James M. Berklan

Lawyers and legal finaglings are rich fodder for some of the most popular movies and television productions ever made. Get ready for another big show in that regard, and long-term care will be at its core.

If raised eyebrows could make noise, mine would have been shouting over the weekend. The occasion was a glance at my cell phone’s news feed. Jim Cobb was back in our lives.

That’s Jim Cobb as in the New Orleans attorney who successfully defended Sal and Mabel Mangano against negligent homicide charges after 35 residents drowned in their St. Rita’s Nursing Home after hurricane Katrina hit in 2005.

The Manganos were vilified around the globe as media outlets in dozens of languages splashed the discovery of the dead nursing home residents in broadcasts, online and in newspapers. Cobb and his team got them cleared of all charges, turning the case around so that government figures and policies became main culprits.

Now, he has stepped forward to defend the owners of the Rehabilitation Center at Hollywood Hills in Florida. That’s where the deaths of 14 residents have been attributed to living without air conditioning after Hurricane Irma hit. The facility and its operators have been denounced far and wide, including from inside and outside the profession.

No criminal charges have been filed, although an open investigation keeps the possibility alive. Some families of deceased residents, however, have already filed civil lawsuits.

They’ll have to get through Cobb to be successful, no easy task.

I talked with the outspoken attorney on two occasions regarding the St. Rita’s case, and both were memorable. The first time was right after he decided to defend the Manganos. They were then regarded as pariahs in many quarters — including by many long-term care operators who didn’t appreciate being tarred with the same brush simply because they were in the same profession.

A folksy Cobb boldly declared in a Southern accent that his clients were being widely misunderstood and would be found not guilty of all charges. Shortly afterward, the judge in the case applied a gag order to all participants — accused, survivors’ family members and attorneys included. That wiped out what surely would have been rich commentary for many months.

It wasn’t until almost two years later, when the case was decided, that I got Cobb on the phone again.

“That was a severe butt whipping!” he joyfully roared to me. I hadn’t ever had a lawyer talk to me like that on the record before then, or since. And I doubt if I ever will again — unless perhaps Cobb steers Hollywood Hills’ owners clear of lawsuits and any prosecution that might come.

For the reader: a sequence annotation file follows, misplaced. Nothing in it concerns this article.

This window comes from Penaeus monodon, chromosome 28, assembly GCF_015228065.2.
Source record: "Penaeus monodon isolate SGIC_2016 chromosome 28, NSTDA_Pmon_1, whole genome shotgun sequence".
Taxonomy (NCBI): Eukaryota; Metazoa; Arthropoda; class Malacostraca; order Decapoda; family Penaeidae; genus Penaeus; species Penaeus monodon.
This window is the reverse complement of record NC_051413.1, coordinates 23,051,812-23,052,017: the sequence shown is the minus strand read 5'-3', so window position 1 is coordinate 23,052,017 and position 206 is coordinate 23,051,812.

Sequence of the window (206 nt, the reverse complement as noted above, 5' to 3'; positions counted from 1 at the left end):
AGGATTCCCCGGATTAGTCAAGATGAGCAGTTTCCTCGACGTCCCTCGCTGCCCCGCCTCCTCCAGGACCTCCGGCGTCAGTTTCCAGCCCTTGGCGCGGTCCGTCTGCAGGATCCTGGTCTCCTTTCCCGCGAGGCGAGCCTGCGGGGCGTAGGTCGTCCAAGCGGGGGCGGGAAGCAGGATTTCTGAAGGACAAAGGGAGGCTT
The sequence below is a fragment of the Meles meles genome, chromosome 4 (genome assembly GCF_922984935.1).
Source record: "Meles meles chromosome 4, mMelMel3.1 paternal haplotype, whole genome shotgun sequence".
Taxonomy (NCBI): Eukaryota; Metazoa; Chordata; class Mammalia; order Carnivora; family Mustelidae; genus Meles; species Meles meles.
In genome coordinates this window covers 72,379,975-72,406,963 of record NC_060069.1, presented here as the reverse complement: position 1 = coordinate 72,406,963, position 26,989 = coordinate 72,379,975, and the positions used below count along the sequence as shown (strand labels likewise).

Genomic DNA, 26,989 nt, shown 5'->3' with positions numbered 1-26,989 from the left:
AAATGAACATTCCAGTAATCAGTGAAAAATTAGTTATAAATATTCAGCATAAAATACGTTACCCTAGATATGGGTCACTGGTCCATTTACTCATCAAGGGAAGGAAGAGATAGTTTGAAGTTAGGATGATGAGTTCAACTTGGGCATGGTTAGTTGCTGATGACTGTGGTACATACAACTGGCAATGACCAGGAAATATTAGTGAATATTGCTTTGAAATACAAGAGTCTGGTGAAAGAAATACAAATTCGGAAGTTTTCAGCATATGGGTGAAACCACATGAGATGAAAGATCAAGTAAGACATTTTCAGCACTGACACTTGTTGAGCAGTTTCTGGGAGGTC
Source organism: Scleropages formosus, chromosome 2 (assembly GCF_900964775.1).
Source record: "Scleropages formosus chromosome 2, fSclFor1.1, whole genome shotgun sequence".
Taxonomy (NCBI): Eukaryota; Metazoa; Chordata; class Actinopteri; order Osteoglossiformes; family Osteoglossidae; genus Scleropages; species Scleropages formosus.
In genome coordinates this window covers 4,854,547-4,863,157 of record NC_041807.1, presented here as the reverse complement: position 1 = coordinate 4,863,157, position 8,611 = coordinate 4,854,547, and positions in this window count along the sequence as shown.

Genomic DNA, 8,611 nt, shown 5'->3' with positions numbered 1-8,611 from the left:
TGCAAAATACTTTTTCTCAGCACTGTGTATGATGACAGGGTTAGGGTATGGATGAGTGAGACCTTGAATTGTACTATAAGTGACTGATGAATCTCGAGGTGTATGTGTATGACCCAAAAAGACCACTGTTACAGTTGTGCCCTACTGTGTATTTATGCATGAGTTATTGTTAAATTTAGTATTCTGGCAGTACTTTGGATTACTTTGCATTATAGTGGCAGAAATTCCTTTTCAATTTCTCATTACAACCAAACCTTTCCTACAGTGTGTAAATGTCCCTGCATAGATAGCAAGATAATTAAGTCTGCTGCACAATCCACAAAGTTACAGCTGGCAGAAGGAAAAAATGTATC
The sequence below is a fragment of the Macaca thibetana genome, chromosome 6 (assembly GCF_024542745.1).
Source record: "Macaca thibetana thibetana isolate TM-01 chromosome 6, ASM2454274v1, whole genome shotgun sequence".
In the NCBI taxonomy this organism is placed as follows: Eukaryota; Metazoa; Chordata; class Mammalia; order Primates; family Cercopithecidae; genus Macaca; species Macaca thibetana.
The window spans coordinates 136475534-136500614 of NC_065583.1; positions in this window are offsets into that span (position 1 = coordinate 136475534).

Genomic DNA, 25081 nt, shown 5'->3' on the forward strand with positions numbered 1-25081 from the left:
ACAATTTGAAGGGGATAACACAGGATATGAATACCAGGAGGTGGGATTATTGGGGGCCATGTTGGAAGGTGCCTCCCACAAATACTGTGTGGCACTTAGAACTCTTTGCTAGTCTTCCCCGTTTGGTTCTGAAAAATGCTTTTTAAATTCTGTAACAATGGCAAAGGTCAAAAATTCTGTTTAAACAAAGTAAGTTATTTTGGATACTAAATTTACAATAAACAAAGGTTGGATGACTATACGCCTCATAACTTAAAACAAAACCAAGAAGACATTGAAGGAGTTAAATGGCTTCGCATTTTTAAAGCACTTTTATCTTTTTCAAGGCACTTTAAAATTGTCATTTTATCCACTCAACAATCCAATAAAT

Cobb told New Orleans radio station WGNO over the weekend that the cases are similar. Both, he asserted, involve wrongful government finger pointing and “politicians trying to scapegoat” facility employees.

Cobb pointed out that Hollywood Hills staff said they made numerous calls to the utility company and 911, each time getting assurances that help was on the way. Moving residents out would have created a “damned if you do and damned if you don’t” situation, he asserted, citing research that elderly residents are more likely to die if moved than if they shelter in place.

Much like the backlash after Katrina hit, government figures have disparaged the Hollywood Hills provider. Some of the loudest attacks have come from Florida Gov. Rick Scott (R). Similarly, government prosecutors loaded up against Cobb in Louisiana, even to the extent of having the governor there testify on their behalf. The Hollywood Hills case has gone further, already drawing appeals courts decisions on regulatory matters and compelling federal lawmakers to hold hearings.

Cobb isn’t cowed. He told WGNO that Florida’s governmental bodies should have had procedures in place to deal with the threat of power losses at nursing homes after storms. Since a trio of tragic hurricanes this fall, in fact, it’s an idea that has already been taken up. Measures have been proposed to ensure that nursing homes are among the places that receive immediate attention when natural disasters disrupt services.

The real irony of this situation is that just a few weeks ago I bought Cobb’s book about the St. Rita’s case, “Flood of Lies: The St. Rita’s Nursing Home Tragedy.” It is described by impressed reviewers as a page-turning thriller by a “wily, profane” lawyer. It somehow sneaked by me four years ago when it was first released.

Nonetheless, I thought I would still find it interesting in 2017, especially given my personal connections to the case. (I read the first chapter Wednesday and it was fantastic.) If nothing else, I figured it would be a flashback to an incredibly sad, newsy and dramatic time.

Now, it appears we all could be reliving parts of it in real time. Hold onto your seat.

Follow Editor James M. Berklan @JimBerklan.